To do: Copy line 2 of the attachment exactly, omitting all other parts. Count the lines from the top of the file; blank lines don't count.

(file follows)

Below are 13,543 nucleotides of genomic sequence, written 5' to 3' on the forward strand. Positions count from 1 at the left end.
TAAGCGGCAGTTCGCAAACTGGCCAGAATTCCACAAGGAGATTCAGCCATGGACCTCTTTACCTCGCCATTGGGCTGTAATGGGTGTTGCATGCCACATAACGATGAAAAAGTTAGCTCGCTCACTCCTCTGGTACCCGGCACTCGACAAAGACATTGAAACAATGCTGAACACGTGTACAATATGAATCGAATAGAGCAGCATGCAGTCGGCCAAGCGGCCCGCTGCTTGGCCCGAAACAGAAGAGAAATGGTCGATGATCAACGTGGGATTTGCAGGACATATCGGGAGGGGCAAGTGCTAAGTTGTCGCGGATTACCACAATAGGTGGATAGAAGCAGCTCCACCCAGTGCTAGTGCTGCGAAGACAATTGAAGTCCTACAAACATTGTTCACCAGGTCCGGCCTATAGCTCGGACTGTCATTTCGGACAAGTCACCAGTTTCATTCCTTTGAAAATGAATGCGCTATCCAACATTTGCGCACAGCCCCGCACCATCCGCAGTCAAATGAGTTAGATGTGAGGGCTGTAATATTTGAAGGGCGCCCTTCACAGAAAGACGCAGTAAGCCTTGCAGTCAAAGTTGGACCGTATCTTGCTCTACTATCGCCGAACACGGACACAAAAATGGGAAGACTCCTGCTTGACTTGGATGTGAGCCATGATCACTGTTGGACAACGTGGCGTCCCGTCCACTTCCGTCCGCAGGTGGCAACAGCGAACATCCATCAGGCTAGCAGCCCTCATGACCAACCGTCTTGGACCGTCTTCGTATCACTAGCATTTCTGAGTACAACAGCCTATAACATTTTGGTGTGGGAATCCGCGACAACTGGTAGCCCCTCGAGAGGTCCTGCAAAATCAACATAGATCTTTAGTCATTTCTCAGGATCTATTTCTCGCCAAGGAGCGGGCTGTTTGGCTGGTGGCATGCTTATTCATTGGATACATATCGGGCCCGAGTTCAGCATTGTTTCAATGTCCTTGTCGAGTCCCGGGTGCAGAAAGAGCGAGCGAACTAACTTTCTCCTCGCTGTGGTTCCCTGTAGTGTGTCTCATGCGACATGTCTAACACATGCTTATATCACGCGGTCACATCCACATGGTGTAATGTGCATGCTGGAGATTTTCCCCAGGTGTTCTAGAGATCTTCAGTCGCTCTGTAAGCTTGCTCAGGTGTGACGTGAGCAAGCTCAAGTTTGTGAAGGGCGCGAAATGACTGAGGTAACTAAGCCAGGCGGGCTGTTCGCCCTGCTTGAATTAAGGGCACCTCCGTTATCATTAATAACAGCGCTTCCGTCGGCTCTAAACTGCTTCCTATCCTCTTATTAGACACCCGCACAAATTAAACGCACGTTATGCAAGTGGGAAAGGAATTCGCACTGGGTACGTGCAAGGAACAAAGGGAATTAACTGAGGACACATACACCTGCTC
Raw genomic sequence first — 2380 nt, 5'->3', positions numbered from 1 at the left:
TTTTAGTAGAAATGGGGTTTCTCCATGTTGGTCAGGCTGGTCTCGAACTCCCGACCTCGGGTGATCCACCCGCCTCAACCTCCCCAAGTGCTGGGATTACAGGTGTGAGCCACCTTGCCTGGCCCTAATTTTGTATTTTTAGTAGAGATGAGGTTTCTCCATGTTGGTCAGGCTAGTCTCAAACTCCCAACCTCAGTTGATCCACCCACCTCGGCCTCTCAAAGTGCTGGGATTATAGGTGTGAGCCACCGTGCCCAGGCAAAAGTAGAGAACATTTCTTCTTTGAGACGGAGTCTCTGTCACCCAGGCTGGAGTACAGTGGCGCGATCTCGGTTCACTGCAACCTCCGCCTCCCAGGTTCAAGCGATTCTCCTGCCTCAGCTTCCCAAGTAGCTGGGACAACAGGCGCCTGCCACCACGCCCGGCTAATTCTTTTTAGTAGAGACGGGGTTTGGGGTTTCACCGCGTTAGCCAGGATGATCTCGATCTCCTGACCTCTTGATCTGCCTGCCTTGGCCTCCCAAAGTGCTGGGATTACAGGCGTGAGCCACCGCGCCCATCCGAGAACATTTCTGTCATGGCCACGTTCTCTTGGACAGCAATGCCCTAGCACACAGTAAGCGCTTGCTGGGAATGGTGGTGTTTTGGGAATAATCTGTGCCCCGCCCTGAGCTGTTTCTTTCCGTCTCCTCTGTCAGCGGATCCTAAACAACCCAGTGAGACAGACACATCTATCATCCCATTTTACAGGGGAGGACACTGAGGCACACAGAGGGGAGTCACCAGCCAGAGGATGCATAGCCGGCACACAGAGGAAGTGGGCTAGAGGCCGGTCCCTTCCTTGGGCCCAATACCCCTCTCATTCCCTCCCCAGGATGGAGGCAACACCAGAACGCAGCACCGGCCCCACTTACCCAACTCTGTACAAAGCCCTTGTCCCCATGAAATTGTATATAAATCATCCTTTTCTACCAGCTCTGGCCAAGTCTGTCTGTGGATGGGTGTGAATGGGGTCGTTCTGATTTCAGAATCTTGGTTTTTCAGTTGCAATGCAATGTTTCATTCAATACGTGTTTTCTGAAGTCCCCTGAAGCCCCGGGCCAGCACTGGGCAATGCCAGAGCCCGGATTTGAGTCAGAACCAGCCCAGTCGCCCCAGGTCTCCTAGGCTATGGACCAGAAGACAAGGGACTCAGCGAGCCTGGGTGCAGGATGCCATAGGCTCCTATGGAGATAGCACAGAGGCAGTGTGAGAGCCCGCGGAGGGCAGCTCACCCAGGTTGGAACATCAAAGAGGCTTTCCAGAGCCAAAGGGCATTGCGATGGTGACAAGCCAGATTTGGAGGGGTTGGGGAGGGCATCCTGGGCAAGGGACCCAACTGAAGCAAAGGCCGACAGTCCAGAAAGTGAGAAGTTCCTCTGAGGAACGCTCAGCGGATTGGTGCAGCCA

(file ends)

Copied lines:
TAAGCGGCAGTTCGCAAACTGGCCAGAATTCCACAAGGAGATTCAGCCATGGACCTCTTTACCTCGCCATTGGGCTGTAATGGGTGTTGCATGCCACATAACGATGAAAAAGTTAGCTCGCTCACTCCTCTGGTACCCGGCACTCGACAAAGACATTGAAACAATGCTGAACACGTGTACAATATGAATCGAATAGAGCAGCATGCAGTCGGCCAAGCGGCCCGCTGCTTGGCCCGAAACAGAAGAGAAATGGTCGATGATCAACGTGGGATTTGCAGGACATATCGGGAGGGGCAAGTGCTAAGTTGTCGCGGATTACCACAATAGGTGGATAGAAGCAGCTCCACCCAGTGCTAGTGCTGCGAAGACAATTGAAGTCCTACAAACATTGTTCACCAGGTCCGGCCTATAGCTCGGACTGTCATTTCGGACAAGTCACCAGTTTCATTCCTTTGAAAATGAATGCGCTATCCAACATTTGCGCACAGCCCCGCACCATCCGCAGTCAAATGAGTTAGATGTGAGGGCTGTAATATTTGAAGGGCGCCCTTCACAGAAAGACGCAGTAAGCCTTGCAGTCAAAGTTGGACCGTATCTTGCTCTACTATCGCCGAACACGGACACAAAAATGGGAAGACTCCTGCTTGACTTGGATGTGAGCCATGATCACTGTTGGACAACGTGGCGTCCCGTCCACTTCCGTCCGCAGGTGGCAACAGCGAACATCCATCAGGCTAGCAGCCCTCATGACCAACCGTCTTGGACCGTCTTCGTATCACTAGCATTTCTGAGTACAACAGCCTATAACATTTTGGTGTGGGAATCCGCGACAACTGGTAGCCCCTCGAGAGGTCCTGCAAAATCAACATAGATCTTTAGTCATTTCTCAGGATCTATTTCTCGCCAAGGAGCGGGCTGTTTGGCTGGTGGCATGCTTATTCATTGGATACATATCGGGCCCGAGTTCAGCATTGTTTCAATGTCCTTGTCGAGTCCCGGGTGCAGAAAGAGCGAGCGAACTAACTTTCTCCTCGCTGTGGTTCCCTGTAGTGTGTCTCATGCGACATGTCTAACACATGCTTATATCACGCGGTCACATCCACATGGTGTAATGTGCATGCTGGAGATTTTCCCCAGGTGTTCTAGAGATCTTCAGTCGCTCTGTAAGCTTGCTCAGGTGTGACGTGAGCAAGCTCAAGTTTGTGAAGGGCGCGAAATGACTGAGGTAACTAAGCCAGGCGGGCTGTTCGCCCTGCTTGAATTAAGGGCACCTCCGTTATCATTAATAACAGCGCTTCCGTCGGCTCTAAACTGCTTCCTATCCTCTTATTAGACACCCGCACAAATTAAACGCACGTTATGCAAGTGGGAAAGGAATTCGCACTGGGTACGTGCAAGGAACAAAGGGAATTAACTGAGGACACATACACCTGCTC